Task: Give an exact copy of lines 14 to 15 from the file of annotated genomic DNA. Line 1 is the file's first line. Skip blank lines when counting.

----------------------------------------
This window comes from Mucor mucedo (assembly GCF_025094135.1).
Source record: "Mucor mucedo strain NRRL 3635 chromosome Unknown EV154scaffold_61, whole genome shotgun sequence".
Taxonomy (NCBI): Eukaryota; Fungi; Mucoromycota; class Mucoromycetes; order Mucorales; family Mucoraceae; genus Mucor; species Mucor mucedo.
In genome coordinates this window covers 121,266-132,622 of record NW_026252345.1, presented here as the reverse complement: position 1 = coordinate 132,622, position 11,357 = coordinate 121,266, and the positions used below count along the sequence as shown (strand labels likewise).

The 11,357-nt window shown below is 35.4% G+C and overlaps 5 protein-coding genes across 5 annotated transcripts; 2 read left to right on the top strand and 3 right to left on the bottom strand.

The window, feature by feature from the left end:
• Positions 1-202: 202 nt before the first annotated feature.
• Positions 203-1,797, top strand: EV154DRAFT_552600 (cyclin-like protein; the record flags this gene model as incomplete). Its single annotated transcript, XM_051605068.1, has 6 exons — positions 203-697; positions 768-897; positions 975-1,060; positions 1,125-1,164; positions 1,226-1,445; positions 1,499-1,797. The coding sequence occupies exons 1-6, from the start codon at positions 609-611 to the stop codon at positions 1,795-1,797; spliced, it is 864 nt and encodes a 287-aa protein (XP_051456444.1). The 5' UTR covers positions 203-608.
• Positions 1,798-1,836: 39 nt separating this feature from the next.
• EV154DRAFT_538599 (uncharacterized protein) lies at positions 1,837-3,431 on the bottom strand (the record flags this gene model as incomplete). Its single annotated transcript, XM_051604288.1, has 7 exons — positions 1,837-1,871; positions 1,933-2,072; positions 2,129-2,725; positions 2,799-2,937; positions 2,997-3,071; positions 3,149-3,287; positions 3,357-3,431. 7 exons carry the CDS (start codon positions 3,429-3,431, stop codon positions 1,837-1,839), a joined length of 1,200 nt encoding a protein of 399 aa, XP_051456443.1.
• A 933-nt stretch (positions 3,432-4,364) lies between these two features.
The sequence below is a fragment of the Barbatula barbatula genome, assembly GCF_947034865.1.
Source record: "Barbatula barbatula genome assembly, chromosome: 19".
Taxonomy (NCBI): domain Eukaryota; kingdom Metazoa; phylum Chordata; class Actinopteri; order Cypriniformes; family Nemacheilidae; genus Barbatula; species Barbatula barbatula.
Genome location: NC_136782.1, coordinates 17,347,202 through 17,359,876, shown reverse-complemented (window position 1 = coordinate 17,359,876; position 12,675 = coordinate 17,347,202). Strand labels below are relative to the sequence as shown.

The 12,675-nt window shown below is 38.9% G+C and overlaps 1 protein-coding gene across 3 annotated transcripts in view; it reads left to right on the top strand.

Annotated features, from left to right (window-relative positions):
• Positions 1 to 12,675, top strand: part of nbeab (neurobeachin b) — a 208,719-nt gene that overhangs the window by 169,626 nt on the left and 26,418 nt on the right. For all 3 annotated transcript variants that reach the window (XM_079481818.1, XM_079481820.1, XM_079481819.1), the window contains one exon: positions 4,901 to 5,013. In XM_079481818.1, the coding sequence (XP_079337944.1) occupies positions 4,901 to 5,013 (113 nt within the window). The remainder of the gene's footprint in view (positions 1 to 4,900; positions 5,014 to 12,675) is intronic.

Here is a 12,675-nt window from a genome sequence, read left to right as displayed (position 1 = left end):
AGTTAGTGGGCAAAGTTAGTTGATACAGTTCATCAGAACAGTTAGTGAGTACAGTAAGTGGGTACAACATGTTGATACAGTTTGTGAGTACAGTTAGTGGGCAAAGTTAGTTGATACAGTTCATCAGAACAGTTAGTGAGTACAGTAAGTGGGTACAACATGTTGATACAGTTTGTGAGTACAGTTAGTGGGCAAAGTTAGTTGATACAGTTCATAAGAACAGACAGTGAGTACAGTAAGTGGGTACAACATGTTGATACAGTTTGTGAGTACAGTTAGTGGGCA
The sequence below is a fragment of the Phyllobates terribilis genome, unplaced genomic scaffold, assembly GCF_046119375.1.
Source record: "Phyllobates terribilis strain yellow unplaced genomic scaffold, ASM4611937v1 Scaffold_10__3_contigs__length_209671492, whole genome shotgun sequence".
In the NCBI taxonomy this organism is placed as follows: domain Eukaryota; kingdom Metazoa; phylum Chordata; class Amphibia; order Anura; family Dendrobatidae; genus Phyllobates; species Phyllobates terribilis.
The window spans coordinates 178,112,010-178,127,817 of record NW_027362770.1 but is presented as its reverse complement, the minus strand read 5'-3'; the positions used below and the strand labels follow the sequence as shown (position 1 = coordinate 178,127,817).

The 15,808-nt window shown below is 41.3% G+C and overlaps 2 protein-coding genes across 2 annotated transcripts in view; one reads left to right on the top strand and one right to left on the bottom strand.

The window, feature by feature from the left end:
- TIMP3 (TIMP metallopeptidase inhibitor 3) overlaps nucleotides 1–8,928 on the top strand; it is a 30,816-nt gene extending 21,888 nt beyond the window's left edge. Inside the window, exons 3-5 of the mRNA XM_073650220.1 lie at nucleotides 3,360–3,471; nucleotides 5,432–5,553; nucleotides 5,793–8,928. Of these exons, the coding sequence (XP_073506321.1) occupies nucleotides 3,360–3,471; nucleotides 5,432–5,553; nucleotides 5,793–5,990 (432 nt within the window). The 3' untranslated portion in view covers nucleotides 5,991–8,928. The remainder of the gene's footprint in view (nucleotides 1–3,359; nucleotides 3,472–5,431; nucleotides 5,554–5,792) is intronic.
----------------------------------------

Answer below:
Taxonomy (NCBI): domain Eukaryota; kingdom Metazoa; phylum Chordata; class Actinopteri; order Cypriniformes; family Nemacheilidae; genus Barbatula; species Barbatula barbatula.
Genome location: NC_136782.1, coordinates 17,347,202 through 17,359,876, shown reverse-complemented (window position 1 = coordinate 17,359,876; position 12,675 = coordinate 17,347,202). Strand labels below are relative to the sequence as shown.